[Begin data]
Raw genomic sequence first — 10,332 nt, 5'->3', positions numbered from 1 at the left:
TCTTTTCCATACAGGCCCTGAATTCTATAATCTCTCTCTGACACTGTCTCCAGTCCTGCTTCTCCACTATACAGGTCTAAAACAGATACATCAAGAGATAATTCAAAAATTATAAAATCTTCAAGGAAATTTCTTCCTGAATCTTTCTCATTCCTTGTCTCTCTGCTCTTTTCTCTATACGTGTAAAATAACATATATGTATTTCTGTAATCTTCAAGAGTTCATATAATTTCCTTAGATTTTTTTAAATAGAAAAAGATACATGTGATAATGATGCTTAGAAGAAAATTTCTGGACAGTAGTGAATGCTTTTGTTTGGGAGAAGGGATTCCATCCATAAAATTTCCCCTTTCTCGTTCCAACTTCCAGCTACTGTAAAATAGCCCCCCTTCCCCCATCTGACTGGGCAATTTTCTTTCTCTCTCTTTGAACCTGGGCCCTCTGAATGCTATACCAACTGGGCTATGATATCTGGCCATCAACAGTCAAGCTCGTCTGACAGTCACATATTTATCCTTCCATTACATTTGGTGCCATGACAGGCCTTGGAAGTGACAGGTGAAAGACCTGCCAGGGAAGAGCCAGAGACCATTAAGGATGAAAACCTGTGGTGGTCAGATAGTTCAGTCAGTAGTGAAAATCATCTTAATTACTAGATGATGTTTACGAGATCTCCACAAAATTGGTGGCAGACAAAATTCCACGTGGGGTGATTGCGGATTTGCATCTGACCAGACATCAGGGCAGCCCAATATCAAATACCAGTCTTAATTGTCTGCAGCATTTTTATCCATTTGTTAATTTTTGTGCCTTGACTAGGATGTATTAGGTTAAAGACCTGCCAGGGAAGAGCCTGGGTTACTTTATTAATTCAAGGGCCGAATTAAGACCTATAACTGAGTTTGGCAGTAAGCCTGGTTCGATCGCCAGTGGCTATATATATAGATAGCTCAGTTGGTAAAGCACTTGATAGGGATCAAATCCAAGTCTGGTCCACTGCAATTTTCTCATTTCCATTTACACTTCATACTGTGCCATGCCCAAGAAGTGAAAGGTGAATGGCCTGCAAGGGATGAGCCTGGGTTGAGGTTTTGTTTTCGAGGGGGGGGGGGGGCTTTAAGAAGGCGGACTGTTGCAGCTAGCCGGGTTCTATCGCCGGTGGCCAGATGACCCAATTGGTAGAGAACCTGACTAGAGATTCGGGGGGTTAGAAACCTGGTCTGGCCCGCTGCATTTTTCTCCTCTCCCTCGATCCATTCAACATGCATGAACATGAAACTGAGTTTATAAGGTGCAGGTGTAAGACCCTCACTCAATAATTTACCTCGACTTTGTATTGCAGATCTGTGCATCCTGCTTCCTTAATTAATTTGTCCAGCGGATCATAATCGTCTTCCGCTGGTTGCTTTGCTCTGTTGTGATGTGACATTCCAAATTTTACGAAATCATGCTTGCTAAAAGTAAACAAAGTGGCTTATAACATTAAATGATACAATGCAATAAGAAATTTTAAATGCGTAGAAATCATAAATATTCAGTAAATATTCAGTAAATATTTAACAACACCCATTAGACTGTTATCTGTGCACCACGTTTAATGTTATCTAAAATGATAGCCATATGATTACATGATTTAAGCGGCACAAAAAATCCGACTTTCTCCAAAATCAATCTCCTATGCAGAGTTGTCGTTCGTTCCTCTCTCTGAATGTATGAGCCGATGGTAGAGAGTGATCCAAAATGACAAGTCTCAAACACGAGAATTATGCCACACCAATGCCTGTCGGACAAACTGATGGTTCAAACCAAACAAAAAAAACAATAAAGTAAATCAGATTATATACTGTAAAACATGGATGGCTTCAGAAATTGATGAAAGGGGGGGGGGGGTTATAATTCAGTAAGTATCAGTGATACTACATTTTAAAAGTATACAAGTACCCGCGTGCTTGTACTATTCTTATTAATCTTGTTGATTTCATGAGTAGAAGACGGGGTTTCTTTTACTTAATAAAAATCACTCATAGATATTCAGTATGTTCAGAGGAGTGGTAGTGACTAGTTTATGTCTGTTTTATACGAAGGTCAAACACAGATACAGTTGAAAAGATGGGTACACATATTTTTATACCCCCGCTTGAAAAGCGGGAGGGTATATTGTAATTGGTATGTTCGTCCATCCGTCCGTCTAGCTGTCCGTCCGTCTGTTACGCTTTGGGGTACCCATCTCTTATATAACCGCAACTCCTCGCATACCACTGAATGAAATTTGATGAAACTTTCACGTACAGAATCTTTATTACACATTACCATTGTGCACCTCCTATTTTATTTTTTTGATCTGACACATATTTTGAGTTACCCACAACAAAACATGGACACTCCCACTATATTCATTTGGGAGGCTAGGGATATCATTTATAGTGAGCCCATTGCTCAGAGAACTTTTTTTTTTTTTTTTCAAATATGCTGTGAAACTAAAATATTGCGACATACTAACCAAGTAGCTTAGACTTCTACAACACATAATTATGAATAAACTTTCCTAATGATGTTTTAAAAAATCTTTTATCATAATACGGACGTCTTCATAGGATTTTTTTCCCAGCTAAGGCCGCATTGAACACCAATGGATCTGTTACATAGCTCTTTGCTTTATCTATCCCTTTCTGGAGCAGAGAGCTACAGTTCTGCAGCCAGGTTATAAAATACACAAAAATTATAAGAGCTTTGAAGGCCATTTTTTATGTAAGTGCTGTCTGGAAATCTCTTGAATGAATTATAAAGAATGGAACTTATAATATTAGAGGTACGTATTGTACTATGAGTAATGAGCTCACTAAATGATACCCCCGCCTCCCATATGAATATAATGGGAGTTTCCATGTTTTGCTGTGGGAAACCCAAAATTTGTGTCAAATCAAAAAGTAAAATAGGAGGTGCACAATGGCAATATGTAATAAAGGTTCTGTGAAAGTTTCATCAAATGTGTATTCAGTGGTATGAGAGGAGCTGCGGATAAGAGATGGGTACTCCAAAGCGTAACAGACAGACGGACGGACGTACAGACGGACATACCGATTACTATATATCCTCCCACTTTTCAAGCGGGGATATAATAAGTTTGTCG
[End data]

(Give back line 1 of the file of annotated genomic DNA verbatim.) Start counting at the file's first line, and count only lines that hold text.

Raw genomic sequence first — 10,332 nt, 5'->3', positions numbered from 1 at the left: